The RollAround Ads (aka "PUP.Optional.RollAround.A" or any variant)
This is very disturbing! As always check with a local computer technician expert on matters regarding your PC and safety.
So as some of you may or may not be aware, not only have I worked extensively on computer technology and electronics for a fair amount of my life including childhood, I'm also going to college where I'm learning even more about said technology and the concepts therein to become a fully capable, competent, and respected computer technician. This is what I've done in the past, this is what I do for both a hobby and for education, and I am always happy to share my data with anyone who wants to inspect my work.
As part of being an aware computer-savvy technician, I'm always looking to new improvements to computer tech, as well as the network security news, and all matters related to consumer PC safety including online habits. Before reading up on any new information, my first priority is to make sure that my own PC's, both my desktops and my laptops, run at their peak efficiency, and that they are all virus free, malware-free, and spyware-free (or at least, as much as humanly possible with scans runs on a somewhat frequent basis about once or twice a week, more if I find hidden viruses or malware previously undetected).
I've spent the last 72 hours determining the extent of the problem that exists with certain malware that has been showing up recently in my weekly security sweeps on my laptops. The following information is for anyone that doesn't know about RollAround popups adware/malware. Your anti-virus or anti-malware software may not even detect it for weeks, even months. Mine certainly did not, and again I run security scans at least twice a week on my own computers, and at least bi weekly on the rest of the devices and computers on my home network.
From what I've read, "PUP.Optional.RollAround.A" or some variant disguises itself as a persistent cookie installed onto your computer via one of your favorite browsers, say Firefox for example. You might be asking the same question I did when I researched this relatively new tracking tool, and you'd be right to say to yourself "I didn't opt to participate in this tracking cookie. How do I get it off my system? How did I get it in the first place?" Well, that last part I'm working on for myself. Apparently, just by visiting any site that uses these special persistent cookies, you've automatically agreed to it. At least, that's how their legal terms and conditions states it. You can always opt-out, and even block cookies specifically, but unless you REALLY know what you're doing, it can be a tedious task, and one that can change the way you access your frequently visited websites. I was especially surprised that the community college I go to has this cookie on their website, and I have used both Google Chrome and Mozilla Firefox interchangeably, and have frequently deleted cookies to make sure my site visits aren't tracked, even marked the checkbox in Chrome and in Firefox "Do Not Track" or their respective equivalents. Though, it's obvious that even my weekly scans haven't given me any indication up until recently that there was anything mischievous going on with my PC systems. I had no clue whatsoever, and I had been constantly trying to figure out why my systems would run so sluggish.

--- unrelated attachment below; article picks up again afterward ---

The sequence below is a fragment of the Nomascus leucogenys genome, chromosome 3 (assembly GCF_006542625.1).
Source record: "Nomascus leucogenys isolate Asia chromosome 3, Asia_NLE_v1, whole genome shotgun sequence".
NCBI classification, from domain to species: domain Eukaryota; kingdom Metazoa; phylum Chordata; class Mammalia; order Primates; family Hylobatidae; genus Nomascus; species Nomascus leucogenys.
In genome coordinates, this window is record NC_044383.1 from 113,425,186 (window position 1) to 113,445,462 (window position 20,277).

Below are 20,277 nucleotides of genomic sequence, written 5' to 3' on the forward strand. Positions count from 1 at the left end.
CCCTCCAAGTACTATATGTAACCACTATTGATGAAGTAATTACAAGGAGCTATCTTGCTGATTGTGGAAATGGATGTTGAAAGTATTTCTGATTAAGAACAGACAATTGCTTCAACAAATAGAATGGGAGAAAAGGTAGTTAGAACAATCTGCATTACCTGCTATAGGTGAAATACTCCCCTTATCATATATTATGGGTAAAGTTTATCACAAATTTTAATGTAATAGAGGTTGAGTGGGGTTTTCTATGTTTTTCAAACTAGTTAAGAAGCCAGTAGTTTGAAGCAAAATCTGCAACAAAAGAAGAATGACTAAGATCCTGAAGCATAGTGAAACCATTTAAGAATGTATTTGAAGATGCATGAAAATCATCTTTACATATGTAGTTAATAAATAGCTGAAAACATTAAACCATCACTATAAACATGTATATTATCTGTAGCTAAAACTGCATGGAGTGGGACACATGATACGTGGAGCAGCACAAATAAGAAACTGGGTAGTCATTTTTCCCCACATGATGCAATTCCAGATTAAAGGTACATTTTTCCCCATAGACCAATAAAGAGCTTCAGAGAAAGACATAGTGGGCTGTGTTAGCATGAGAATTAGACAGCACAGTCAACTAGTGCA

RollAround malware/adware tracks everything from your online viewing preferences, to shopping habits, purchases, what sites you do or don't visit, even if the visit is accidental (So, even if you inadvertently click on an ad that sends you to that awful porn site, it'll track that and think that's your preference). It can run even when you're not physically on your PC, but your computer is still running and connected to the internet. This is another reason I like to turn off my PC nightly, but I haven't been because I want security and other updates to occur while I sleep. There's always the option, if you have it available, of turning off all network traffic via your firewall, or disconnecting from the router or cable modem directly and physically. However, that still doesn't solve the problem of what to do with this malware.